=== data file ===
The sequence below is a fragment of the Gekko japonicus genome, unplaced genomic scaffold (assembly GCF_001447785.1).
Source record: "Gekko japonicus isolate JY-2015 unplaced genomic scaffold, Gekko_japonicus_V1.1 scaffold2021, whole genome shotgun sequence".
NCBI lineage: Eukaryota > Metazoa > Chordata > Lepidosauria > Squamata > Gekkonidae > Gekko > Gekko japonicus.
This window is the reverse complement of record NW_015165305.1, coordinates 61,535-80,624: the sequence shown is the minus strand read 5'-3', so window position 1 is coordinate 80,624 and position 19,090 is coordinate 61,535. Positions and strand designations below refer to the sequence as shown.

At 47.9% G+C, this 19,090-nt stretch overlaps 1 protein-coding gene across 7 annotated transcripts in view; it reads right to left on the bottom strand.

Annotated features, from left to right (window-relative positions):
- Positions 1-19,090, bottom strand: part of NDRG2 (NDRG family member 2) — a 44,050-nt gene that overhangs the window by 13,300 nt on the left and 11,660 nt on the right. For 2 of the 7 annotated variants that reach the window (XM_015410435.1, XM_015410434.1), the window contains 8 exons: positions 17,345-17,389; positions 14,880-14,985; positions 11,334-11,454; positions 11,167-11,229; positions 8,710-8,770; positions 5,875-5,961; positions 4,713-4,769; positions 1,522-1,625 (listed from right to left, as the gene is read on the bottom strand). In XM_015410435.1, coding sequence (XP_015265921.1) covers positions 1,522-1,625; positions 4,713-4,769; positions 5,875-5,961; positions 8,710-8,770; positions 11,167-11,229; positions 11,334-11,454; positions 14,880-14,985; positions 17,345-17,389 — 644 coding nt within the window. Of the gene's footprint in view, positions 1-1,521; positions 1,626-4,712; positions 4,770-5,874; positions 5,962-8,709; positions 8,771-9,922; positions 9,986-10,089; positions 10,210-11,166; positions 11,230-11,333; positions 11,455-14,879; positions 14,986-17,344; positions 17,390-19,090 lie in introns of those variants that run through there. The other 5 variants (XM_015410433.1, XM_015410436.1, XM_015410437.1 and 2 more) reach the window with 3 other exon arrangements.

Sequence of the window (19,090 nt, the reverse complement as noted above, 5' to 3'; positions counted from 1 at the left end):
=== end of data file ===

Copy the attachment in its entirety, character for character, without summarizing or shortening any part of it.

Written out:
The sequence below is a fragment of the Gekko japonicus genome, unplaced genomic scaffold (assembly GCF_001447785.1).
Source record: "Gekko japonicus isolate JY-2015 unplaced genomic scaffold, Gekko_japonicus_V1.1 scaffold2021, whole genome shotgun sequence".
NCBI lineage: Eukaryota > Metazoa > Chordata > Lepidosauria > Squamata > Gekkonidae > Gekko > Gekko japonicus.
This window is the reverse complement of record NW_015165305.1, coordinates 61,535-80,624: the sequence shown is the minus strand read 5'-3', so window position 1 is coordinate 80,624 and position 19,090 is coordinate 61,535. Positions and strand designations below refer to the sequence as shown.

At 47.9% G+C, this 19,090-nt stretch overlaps 1 protein-coding gene across 7 annotated transcripts in view; it reads right to left on the bottom strand.

Annotated features, from left to right (window-relative positions):
- Positions 1-19,090, bottom strand: part of NDRG2 (NDRG family member 2) — a 44,050-nt gene that overhangs the window by 13,300 nt on the left and 11,660 nt on the right. For 2 of the 7 annotated variants that reach the window (XM_015410435.1, XM_015410434.1), the window contains 8 exons: positions 17,345-17,389; positions 14,880-14,985; positions 11,334-11,454; positions 11,167-11,229; positions 8,710-8,770; positions 5,875-5,961; positions 4,713-4,769; positions 1,522-1,625 (listed from right to left, as the gene is read on the bottom strand). In XM_015410435.1, coding sequence (XP_015265921.1) covers positions 1,522-1,625; positions 4,713-4,769; positions 5,875-5,961; positions 8,710-8,770; positions 11,167-11,229; positions 11,334-11,454; positions 14,880-14,985; positions 17,345-17,389 — 644 coding nt within the window. Of the gene's footprint in view, positions 1-1,521; positions 1,626-4,712; positions 4,770-5,874; positions 5,962-8,709; positions 8,771-9,922; positions 9,986-10,089; positions 10,210-11,166; positions 11,230-11,333; positions 11,455-14,879; positions 14,986-17,344; positions 17,390-19,090 lie in introns of those variants that run through there. The other 5 variants (XM_015410433.1, XM_015410436.1, XM_015410437.1 and 2 more) reach the window with 3 other exon arrangements.

Sequence of the window (19,090 nt, the reverse complement as noted above, 5' to 3'; positions counted from 1 at the left end):